"High humidity can promote mold growth and ferrotyping. Low humidity can create static marks when printing or cause buckling due to uneven moisture loss."
"Humidity lower than 50 % usually increases static problems and dirt attraction to processed film. At very low humidity, film curl may become a problem (e.g. Newton's Rings)."
-Kodak Storage and Handling of Unprocessed Film
http://www.kodak.com/global/en/servi...2.shtml#SEC844

I usually reload large amounts of film like a madman in multi hour sessions in the dark. Unrolling, cutting, and taping film to used cassettes from photolabs. The bulk reels (100ft, 400ft, 1000ft) are thawed to room temp and opened in relative humidity of a dry household bathroom, reloaded and repacked into the plastic canisters. Those canisters get bagged with a ziplock + silica gel packet and thrown back into the fridge. So far it has been perfectly fine. I would avoid bagging open (not plastic cased) cassettes with silica gel or rice, due to the fact that they might absorb too much moisture from the film when in storage for a period of time.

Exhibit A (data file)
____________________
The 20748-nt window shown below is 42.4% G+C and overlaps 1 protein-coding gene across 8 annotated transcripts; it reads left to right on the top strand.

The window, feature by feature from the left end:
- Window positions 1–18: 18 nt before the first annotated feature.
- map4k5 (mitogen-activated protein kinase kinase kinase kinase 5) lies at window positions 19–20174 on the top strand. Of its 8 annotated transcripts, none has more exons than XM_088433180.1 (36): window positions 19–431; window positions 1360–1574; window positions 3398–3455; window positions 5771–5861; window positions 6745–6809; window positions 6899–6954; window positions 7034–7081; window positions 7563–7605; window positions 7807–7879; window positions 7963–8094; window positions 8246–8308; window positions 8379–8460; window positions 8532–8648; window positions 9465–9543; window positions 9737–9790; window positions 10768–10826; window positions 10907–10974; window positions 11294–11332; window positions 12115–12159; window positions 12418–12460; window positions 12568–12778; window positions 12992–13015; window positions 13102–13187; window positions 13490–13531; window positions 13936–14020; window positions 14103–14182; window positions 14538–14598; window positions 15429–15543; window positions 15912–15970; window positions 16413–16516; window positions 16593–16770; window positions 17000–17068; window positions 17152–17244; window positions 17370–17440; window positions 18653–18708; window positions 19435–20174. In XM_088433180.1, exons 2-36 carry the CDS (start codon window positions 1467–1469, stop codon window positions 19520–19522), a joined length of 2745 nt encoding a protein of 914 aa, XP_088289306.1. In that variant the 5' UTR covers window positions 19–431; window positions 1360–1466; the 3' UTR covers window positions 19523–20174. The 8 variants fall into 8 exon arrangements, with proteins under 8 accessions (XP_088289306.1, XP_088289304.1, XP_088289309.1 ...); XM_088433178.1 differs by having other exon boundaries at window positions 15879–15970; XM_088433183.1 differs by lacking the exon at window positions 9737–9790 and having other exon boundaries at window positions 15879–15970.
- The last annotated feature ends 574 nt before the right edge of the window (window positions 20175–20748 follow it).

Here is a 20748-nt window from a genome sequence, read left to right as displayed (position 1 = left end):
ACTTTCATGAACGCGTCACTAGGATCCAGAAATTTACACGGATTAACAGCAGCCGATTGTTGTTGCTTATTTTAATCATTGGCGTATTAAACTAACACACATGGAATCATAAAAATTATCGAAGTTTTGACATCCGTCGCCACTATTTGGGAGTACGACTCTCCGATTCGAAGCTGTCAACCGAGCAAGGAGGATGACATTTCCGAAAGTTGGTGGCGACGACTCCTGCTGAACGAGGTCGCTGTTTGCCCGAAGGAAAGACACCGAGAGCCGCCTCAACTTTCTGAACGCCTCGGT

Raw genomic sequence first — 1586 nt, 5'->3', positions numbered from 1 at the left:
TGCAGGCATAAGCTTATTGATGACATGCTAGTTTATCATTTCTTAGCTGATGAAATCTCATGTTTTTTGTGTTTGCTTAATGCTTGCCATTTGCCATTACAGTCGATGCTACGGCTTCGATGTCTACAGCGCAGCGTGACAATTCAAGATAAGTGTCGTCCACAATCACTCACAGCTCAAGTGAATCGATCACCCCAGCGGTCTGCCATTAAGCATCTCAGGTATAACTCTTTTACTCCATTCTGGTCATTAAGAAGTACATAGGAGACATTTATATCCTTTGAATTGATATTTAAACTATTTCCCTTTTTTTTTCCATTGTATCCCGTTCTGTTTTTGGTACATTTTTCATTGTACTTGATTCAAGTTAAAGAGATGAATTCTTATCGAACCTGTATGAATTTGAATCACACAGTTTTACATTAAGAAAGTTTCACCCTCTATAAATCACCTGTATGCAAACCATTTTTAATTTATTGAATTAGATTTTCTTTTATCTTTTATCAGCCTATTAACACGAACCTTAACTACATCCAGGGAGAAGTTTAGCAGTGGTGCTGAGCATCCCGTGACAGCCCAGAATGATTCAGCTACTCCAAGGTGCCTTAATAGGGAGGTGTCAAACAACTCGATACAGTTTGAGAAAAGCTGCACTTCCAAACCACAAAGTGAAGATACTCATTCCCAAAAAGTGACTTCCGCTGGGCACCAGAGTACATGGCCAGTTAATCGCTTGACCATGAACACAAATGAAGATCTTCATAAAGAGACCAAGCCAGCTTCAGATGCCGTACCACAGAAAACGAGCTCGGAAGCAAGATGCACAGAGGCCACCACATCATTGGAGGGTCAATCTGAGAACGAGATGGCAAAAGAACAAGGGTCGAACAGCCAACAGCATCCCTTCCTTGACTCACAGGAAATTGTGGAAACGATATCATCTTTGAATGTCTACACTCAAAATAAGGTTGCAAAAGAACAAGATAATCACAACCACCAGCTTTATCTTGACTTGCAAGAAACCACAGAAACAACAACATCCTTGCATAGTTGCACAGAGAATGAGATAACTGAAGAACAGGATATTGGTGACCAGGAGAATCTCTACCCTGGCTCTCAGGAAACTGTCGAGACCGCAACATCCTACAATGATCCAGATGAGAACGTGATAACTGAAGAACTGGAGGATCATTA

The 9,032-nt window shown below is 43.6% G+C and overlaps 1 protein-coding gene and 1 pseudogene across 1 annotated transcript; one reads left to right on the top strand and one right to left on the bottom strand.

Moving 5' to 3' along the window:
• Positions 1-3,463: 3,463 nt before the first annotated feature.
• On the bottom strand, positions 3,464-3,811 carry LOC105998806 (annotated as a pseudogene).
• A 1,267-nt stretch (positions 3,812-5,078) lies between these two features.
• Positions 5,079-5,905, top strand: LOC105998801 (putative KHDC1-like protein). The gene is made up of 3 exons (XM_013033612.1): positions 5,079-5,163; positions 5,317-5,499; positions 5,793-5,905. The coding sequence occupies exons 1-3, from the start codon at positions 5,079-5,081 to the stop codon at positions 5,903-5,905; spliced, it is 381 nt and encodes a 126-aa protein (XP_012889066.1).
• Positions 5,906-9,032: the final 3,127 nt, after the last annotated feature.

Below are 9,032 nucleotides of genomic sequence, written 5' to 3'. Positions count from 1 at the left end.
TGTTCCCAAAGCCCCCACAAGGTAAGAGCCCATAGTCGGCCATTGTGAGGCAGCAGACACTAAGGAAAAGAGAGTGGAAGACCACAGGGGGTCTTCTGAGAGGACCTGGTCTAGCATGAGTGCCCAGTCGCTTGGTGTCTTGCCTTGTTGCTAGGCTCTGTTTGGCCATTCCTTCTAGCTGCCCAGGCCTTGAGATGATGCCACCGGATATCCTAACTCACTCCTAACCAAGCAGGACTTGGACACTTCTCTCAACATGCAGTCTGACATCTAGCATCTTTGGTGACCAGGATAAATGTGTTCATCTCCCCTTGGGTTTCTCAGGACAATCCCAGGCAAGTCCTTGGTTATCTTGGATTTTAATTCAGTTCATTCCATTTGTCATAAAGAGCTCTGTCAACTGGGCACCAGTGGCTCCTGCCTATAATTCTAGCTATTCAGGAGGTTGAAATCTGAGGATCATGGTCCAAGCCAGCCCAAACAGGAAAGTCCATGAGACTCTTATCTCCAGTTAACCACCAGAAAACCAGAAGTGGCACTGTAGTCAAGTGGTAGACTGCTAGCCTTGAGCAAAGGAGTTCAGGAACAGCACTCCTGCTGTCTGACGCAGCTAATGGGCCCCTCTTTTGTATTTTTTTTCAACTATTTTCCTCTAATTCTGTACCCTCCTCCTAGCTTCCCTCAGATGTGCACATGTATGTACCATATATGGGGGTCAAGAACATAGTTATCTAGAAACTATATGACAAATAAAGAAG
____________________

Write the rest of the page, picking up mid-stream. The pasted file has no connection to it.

Off topic but: Sometimes when the humidity is a bit low, like in winter, its pretty awesome to rip off the tape on one of the bigger reels, as sparks shoot out in the pitch black room. Scared me the first time as I worried about the film, but realized it was safe in the metal tin. Its also a sign that says to unload the film in the bag a bit slower so sparks dont shoot off the reel from the static (like when your quickly pulling 36exp arm lengths).